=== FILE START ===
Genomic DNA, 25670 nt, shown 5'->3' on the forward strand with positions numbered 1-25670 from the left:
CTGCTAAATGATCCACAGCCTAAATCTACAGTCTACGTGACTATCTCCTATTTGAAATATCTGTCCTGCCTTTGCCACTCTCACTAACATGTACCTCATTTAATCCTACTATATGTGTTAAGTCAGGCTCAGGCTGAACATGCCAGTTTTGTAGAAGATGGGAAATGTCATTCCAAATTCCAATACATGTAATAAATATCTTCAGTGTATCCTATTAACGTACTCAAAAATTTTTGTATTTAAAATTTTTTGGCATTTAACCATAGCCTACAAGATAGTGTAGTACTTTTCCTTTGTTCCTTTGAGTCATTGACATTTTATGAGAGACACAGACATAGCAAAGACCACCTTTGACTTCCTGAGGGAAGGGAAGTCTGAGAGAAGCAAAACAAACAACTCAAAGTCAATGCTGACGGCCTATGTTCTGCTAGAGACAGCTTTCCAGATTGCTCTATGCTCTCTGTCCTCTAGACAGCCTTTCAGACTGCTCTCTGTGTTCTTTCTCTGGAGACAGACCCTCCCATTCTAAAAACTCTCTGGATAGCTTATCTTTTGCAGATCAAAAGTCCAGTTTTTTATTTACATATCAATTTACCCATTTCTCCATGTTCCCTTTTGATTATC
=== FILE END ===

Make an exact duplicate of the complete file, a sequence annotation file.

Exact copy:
Genomic DNA, 25670 nt, shown 5'->3' on the forward strand with positions numbered 1-25670 from the left:
CTGCTAAATGATCCACAGCCTAAATCTACAGTCTACGTGACTATCTCCTATTTGAAATATCTGTCCTGCCTTTGCCACTCTCACTAACATGTACCTCATTTAATCCTACTATATGTGTTAAGTCAGGCTCAGGCTGAACATGCCAGTTTTGTAGAAGATGGGAAATGTCATTCCAAATTCCAATACATGTAATAAATATCTTCAGTGTATCCTATTAACGTACTCAAAAATTTTTGTATTTAAAATTTTTTGGCATTTAACCATAGCCTACAAGATAGTGTAGTACTTTTCCTTTGTTCCTTTGAGTCATTGACATTTTATGAGAGACACAGACATAGCAAAGACCACCTTTGACTTCCTGAGGGAAGGGAAGTCTGAGAGAAGCAAAACAAACAACTCAAAGTCAATGCTGACGGCCTATGTTCTGCTAGAGACAGCTTTCCAGATTGCTCTATGCTCTCTGTCCTCTAGACAGCCTTTCAGACTGCTCTCTGTGTTCTTTCTCTGGAGACAGACCCTCCCATTCTAAAAACTCTCTGGATAGCTTATCTTTTGCAGATCAAAAGTCCAGTTTTTTATTTACATATCAATTTACCCATTTCTCCATGTTCCCTTTTGATTATC